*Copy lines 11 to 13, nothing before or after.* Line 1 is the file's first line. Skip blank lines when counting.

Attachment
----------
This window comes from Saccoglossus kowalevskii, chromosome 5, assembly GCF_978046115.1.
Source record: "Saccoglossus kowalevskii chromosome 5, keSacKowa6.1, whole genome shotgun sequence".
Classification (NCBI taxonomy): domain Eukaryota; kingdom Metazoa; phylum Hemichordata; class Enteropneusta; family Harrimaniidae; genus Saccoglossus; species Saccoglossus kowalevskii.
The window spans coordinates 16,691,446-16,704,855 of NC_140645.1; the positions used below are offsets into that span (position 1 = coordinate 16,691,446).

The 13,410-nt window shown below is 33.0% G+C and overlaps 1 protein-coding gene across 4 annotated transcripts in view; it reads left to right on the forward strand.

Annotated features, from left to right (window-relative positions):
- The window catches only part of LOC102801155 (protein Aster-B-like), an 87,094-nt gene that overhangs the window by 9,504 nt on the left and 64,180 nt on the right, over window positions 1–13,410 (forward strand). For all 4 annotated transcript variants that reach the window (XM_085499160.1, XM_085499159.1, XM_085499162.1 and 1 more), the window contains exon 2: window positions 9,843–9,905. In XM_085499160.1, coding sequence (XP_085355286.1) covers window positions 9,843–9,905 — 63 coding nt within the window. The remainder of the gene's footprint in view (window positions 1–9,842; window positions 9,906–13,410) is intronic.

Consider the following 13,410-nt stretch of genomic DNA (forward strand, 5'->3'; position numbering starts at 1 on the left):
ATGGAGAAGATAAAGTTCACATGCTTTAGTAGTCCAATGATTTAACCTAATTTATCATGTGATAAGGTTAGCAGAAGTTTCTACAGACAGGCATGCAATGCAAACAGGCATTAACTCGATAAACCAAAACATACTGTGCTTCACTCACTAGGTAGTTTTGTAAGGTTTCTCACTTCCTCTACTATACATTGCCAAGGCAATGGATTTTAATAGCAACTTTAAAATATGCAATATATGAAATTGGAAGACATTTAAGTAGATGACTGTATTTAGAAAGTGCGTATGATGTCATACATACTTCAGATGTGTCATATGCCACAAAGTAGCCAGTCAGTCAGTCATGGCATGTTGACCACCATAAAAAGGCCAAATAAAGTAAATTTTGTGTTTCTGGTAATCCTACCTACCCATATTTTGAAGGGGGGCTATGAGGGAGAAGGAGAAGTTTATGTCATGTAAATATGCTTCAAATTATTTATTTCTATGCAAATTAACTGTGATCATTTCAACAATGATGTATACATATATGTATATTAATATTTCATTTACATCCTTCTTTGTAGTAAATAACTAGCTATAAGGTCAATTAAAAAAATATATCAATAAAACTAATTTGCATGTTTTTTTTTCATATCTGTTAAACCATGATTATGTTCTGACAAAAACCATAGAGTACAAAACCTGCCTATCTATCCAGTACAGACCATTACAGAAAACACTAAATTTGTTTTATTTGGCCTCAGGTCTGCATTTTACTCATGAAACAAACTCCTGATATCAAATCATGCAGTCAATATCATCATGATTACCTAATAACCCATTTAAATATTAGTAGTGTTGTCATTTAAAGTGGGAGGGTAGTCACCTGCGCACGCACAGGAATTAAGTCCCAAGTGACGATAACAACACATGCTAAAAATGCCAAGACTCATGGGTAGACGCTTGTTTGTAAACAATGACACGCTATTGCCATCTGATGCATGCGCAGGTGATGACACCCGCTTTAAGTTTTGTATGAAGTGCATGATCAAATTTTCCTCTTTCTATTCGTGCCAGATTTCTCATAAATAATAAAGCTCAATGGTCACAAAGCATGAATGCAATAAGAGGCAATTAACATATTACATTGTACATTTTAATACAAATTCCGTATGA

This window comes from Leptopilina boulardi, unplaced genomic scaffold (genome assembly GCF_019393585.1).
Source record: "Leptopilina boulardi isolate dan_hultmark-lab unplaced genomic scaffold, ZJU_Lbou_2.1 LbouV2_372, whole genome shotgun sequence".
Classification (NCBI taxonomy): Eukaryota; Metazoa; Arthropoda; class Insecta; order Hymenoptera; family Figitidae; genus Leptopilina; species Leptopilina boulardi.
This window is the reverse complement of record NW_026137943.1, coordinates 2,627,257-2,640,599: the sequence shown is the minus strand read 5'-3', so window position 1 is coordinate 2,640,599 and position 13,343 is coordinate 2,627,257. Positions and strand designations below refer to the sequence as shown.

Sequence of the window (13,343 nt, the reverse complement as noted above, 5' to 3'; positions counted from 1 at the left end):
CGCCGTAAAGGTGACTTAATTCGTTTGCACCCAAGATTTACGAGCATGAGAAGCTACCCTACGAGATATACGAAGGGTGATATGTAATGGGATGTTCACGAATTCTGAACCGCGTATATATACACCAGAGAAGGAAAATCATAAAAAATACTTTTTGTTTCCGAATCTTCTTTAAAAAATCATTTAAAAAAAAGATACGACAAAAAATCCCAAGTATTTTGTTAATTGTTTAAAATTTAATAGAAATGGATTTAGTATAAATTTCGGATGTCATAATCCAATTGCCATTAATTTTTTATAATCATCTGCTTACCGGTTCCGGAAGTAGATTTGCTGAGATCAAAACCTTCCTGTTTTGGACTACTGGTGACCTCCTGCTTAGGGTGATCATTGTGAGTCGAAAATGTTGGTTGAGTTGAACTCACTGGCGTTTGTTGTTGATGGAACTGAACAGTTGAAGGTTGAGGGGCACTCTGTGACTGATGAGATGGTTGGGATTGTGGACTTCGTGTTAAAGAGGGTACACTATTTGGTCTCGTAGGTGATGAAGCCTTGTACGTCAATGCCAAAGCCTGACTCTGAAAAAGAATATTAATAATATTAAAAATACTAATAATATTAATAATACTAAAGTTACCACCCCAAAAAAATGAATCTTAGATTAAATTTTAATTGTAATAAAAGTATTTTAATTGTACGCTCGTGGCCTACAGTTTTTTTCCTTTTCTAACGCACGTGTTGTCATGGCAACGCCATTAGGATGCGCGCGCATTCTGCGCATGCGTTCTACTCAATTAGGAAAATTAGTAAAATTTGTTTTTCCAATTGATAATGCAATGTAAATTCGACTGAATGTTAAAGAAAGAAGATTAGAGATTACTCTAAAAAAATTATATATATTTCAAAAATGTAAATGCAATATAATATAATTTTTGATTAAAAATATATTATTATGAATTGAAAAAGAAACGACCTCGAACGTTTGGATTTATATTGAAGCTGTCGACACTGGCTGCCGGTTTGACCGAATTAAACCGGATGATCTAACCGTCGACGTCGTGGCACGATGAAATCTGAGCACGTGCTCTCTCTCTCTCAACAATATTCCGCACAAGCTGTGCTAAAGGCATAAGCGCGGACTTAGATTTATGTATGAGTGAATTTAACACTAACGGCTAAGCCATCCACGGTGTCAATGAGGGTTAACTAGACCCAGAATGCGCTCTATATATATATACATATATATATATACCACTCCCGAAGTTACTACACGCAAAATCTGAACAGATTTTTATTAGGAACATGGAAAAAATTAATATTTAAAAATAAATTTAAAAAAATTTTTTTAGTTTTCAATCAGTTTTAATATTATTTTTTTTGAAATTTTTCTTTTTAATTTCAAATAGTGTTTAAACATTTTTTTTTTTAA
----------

Source record: "Leptopilina boulardi isolate dan_hultmark-lab unplaced genomic scaffold, ZJU_Lbou_2.1 LbouV2_372, whole genome shotgun sequence".
Classification (NCBI taxonomy): Eukaryota; Metazoa; Arthropoda; class Insecta; order Hymenoptera; family Figitidae; genus Leptopilina; species Leptopilina boulardi.
This window is the reverse complement of record NW_026137943.1, coordinates 2,627,257-2,640,599: the sequence shown is the minus strand read 5'-3', so window position 1 is coordinate 2,640,599 and position 13,343 is coordinate 2,627,257. Positions and strand designations below refer to the sequence as shown.